But my problem with the film is that since there are so many characters, I couldn’t really connect emotionally with any of them.  And I really thought afterwards about why this film seemed to have such a strong reaction in Kerala, but I didn’t feel the same way about it.  And part of it may be that just about every actor in the film I have never seen before.  Only the young journalist, I had seen in Ohm Shanti Oshana.

Hyperlink movies in Hollywood like the silly He’s Just Not That Into You or Valentine’s Day have a bevy of stars and some new actors thrown in.

 

When you have Jennifer Aniston, Ben Affleck and Bradley Cooper in a movie, you know these actors.  There’s a shorthand to their characters, and an instant rapport with the audience.

And I didn’t have that with the actors in the Malayalam Traffic that maybe the Mayali audience did.  So, I give it three and a half stars out of five.  I admire the film, but I didn’t love it.  Rajesh Pillai also directed the Malayalam film Mili, which I also admired for being so female centric, but didn’t love.  Bangalore Days and the Malayalam films that came after Traffic owe a debt to Traffic, but Bangalore Days is the superior film.  Fewer characters, and you get emotionally drawn in to their stories much more.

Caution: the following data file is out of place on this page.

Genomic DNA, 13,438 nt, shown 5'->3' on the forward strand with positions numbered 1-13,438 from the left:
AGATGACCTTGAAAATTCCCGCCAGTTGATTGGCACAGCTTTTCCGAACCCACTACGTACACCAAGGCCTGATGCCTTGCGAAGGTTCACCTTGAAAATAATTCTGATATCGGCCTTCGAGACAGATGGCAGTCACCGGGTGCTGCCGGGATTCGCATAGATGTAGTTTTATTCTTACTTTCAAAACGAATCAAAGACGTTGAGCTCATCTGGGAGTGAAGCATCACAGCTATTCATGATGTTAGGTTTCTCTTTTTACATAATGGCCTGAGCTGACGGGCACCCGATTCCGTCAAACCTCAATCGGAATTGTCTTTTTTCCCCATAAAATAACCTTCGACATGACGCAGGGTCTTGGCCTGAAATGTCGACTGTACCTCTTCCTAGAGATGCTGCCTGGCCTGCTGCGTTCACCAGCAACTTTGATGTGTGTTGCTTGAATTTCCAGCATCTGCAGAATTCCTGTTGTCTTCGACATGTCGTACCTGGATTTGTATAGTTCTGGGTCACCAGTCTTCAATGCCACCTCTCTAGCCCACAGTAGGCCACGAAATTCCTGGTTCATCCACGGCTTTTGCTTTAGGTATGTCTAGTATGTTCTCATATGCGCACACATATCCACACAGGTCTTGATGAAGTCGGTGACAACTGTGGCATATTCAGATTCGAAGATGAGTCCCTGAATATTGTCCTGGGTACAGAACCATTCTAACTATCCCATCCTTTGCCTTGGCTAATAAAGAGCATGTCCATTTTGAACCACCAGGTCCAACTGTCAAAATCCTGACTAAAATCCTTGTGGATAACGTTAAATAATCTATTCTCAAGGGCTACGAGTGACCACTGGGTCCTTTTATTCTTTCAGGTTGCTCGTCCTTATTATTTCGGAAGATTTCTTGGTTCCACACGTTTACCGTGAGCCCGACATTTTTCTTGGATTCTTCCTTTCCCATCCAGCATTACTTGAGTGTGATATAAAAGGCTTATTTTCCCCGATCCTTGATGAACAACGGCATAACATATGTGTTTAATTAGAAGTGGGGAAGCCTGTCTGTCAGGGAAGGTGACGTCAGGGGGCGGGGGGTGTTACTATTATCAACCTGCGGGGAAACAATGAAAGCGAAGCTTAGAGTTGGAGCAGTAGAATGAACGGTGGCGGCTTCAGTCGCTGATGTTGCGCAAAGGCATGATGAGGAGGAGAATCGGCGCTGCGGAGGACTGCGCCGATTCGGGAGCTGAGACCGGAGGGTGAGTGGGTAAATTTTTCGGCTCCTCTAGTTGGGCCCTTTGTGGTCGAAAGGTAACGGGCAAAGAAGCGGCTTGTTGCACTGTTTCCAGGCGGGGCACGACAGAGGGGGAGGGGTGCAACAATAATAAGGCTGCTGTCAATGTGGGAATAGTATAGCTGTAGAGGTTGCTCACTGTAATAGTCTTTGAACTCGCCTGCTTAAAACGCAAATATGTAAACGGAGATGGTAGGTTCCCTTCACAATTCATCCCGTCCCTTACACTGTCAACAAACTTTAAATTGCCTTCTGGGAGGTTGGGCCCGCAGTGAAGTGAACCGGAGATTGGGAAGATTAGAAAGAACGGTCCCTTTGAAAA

Interestingly, when I was looking up links for this version of Traffic, I discovered that the same director made a Hindi version of Traffic that is going to be released May 6th!  And here, we have Jimmy Shergill as the police commander and Manoj Bajpayee as the police officer who volunteers to make the drive to redeem himself.  See, I’m instantly in!  Because these actors I already have a relationship with from many, many movies.  The film has the exact same plot, but with action “enhancements” which I’m very curious about.  Same director, Rajesh Pillai, who tragically died earlier this year, so this is his last film.  Instead of driving to Chennai, as in the real life case the movie is based on, the drive is from Pune to Mumbai.